by Colin Campbell
THE Derek Mackay scandal last week shed career-shattering light on the man who had been widely tipped as the front runner to succeed Nicola Sturgeon when she departs as party leader, which could be sooner rather than later. Drunk on power – and often just plain drunk it has emerged – here was a man who thought he could get away with anything. But another illumination shed more light on the SNP and, its propensity for trying to con people on a spectacularly grand scale.
It was the beacon of light beamed on to EU headquarters in Brussels on “Brexit day” which emblazoned the entire building with the words “Europe” and “Scotland”, with a heart shape joining the two. This was presented by the SNP as a joint EU-Scotland love-in, with them being as sorry to see us go as we are supposedly despairing at being “dragged out of the EU against our will”.
“Leave a light on for Scotland” was promoted as the heartfelt shared message on the EU building. Sturgeon herself said in a tweet about it: “If you look carefully you will see that they do appear to have left a light on for us.”
It has since emerged – as Sturgeon must have known at the time – that this was nothing other than a brazen SNP stunt. EU leaders knew nothing about it, and the EU Commission said not only did they have no part in it, but that the SNP had broken strict EU rules by mounting it. So much for the supposed “leave a light on” love-in. And so much for the integrity and honesty of the First Minister of Scotland.
But as the rot sets in at the SNP, all-powerful in Scotland for the past 13 years, it’s not difficult to find examples of the “beacon of light” party being comprised of too many holier-than-thou hypocrites.
Last week it also emerged that SNP Government minister have racked up at least 80 trips to European countries since the start of 2018. Ironically this was reported on in the pro-independence National newspaper, which said: “It levels out at an average of one ministerial jaunt to the continent every week for the past 24 months.”
Normally, “ministerial jaunts to the continent” are not discussed at all favourably in the media, unless they have a specific and identifiable purpose. But the National is of course the exception. It reported on these “jaunts” with thorough approval, and seemed to suggest they should be applauded. It must be the only paper in Britain fully supportive of politicians going on five-star freebies at taxpayers’ expense in an endless merry-go-round of extravagance. The top echelon of the SNP, so devoted to helping the poor and vulnerable, make sure they don’t miss out on the high-life while publicly condemning the hated English Tories for grinding them down.
The National’s coverage of this was yet another example of many in the SNP being unable to see its leaders doing anything misguided or plain wrong.
In the same paper a column appeared from Alyn Smith, an ex-MEP who’ll have accrued a gargantuan pension from his work at the Brussels coalface, and who in December was elected as SNP MP for Stirling. But he wasn’t writing from Stirling. No he was in “Washington DC” on another freebie jaunt, proud to be meeting low-level US politicians. Again, the purpose of the trip was unclear. But this character who professedly hates the Westminster system like the rest of them couldn’t wait to notch up the air miles and the five-star hotels, weeks after being elected.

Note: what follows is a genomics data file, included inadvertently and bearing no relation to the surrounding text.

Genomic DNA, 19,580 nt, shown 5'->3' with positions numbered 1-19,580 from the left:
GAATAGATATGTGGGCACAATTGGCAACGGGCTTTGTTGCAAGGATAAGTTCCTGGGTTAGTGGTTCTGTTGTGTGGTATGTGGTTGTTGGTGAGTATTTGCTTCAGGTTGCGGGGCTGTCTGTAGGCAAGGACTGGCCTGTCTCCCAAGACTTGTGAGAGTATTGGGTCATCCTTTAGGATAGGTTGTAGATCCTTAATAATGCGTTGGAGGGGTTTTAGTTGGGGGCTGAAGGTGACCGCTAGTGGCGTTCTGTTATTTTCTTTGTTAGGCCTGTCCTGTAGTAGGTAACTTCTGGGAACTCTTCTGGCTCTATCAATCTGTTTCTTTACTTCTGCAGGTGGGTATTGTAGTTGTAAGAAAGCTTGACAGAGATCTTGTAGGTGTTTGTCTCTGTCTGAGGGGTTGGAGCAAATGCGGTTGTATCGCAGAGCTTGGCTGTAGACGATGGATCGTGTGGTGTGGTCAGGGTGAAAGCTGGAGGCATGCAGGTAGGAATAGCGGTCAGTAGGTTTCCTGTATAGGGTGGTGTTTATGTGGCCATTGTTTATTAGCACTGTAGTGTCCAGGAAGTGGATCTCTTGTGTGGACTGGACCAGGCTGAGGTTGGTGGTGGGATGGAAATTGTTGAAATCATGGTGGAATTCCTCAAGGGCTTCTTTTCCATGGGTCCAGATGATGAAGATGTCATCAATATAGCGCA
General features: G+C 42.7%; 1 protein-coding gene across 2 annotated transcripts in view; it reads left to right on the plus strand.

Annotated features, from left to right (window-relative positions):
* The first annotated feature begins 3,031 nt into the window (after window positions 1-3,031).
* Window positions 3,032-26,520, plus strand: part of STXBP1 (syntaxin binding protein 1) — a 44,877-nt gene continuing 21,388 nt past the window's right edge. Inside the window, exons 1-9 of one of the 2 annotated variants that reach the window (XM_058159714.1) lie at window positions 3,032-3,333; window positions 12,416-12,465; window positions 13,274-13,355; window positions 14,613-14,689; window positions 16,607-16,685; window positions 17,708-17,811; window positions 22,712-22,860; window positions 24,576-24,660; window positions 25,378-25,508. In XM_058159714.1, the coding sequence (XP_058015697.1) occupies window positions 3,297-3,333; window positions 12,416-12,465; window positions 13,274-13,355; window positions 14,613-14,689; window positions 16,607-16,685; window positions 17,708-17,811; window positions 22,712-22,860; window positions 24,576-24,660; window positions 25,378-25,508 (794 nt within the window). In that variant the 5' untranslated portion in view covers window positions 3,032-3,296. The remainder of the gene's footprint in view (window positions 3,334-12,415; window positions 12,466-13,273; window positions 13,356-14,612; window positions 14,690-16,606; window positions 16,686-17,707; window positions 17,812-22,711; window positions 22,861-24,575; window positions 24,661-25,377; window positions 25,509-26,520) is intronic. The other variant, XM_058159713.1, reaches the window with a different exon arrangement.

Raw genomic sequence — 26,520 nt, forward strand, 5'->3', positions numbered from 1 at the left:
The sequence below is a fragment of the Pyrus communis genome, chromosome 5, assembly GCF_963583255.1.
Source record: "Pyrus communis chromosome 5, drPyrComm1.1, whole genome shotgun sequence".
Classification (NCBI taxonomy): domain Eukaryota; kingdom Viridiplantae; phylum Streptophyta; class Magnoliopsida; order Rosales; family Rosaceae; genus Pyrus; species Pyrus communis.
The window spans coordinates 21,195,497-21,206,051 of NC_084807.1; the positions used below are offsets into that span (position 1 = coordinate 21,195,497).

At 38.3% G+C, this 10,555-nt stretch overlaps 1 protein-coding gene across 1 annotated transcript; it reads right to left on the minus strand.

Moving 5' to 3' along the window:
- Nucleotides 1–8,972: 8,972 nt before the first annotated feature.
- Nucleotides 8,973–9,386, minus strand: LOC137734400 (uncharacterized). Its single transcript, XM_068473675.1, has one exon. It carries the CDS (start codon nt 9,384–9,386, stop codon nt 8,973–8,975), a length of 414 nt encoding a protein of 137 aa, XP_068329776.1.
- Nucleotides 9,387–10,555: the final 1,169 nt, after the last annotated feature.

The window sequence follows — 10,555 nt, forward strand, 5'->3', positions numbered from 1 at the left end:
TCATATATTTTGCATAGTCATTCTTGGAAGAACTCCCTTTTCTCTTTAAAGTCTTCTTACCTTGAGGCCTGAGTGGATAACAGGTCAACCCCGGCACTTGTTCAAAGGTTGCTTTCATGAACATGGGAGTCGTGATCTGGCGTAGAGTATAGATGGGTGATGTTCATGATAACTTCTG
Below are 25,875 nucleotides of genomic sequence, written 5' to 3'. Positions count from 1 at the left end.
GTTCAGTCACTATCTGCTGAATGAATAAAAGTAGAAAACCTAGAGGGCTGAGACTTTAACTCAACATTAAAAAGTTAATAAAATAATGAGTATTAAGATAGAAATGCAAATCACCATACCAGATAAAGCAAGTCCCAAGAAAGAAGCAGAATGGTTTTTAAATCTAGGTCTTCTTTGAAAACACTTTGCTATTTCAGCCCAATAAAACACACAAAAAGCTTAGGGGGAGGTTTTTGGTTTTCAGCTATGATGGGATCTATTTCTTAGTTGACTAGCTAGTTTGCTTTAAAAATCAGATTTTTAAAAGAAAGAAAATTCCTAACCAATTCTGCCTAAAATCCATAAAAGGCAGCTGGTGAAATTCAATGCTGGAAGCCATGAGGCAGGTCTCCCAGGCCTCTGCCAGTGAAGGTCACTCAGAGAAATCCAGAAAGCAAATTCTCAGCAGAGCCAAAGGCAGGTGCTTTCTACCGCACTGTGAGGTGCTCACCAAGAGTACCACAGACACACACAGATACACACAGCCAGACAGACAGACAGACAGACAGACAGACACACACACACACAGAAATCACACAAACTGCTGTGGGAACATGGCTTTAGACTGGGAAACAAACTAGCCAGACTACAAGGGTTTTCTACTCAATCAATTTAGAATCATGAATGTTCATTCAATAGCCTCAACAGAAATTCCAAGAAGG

Some angry grassroots nationalists doing the spadework have finally started demanding whether people like Smith really want a second referendum, or would they prefer to retain the status quo and their cossetted lifestyles. Good question.
Would Smith be so boastful about his ridiculously early trip to “Washington DC” if he wasn’t assured of slavish support from the vast majority of SNP supporters who believe an elected SNP politician can do virtually no wrong?
In these parts we have Ross MP Ian Blackford, who was a prosperous Edinburgh banker before reinventing himself as the permanently puce-faced champion of the poor.
And now he publicly claims to be “a humble 10-acres crofter” in Skye. Shameless isn’t the word for it. As I’ve asked before, is this an in-joke between Blackford and his supporters, a joke the rest of us just don’t get.
Would the rich banker who’s now so arrogant that he can make such an outlandish claim be so confident of doing so if he wasn’t standing for the SNP, and thus knows he’s guaranteed a winning majority whatever he says?
Inverness MP Drew Hendry may come out under a halo compared with that lot. But, while never once mentioning “indyref2” on his election campaign material, he couldn’t wait to grab the limelight and appear on Sky TV arguing vehemently for another referendum. Then he declared Scotland was imprisoned by the Union. But the “prisoner” of Westminster, I’m told by people he’s entertained down there, absolutely loves his world-famous, luxurious surroundings, and positively revels in being the grand host there. And I wonder how many freebie foreign jaunts he’s been on, although he at least is too discreet to boast about them.
It’s hard to avoid the conclusion that the SNP has embraced many politicians who know all they have to do is wear a party rosette to guarantee being re-elected time and again. It’s a free ticket to ride here, there and everywhere, in a life of money and privilege. And in some cases to abuse your position of power.
Too many in the upper echelon are lazy, arrogant and complacent. They take their voters and their re-election time and again for granted.
As the marches continue and the demands for another referendum and “Independence Now” grow, the SNP – so all-powerful for so long – seems to be rotting from the head down.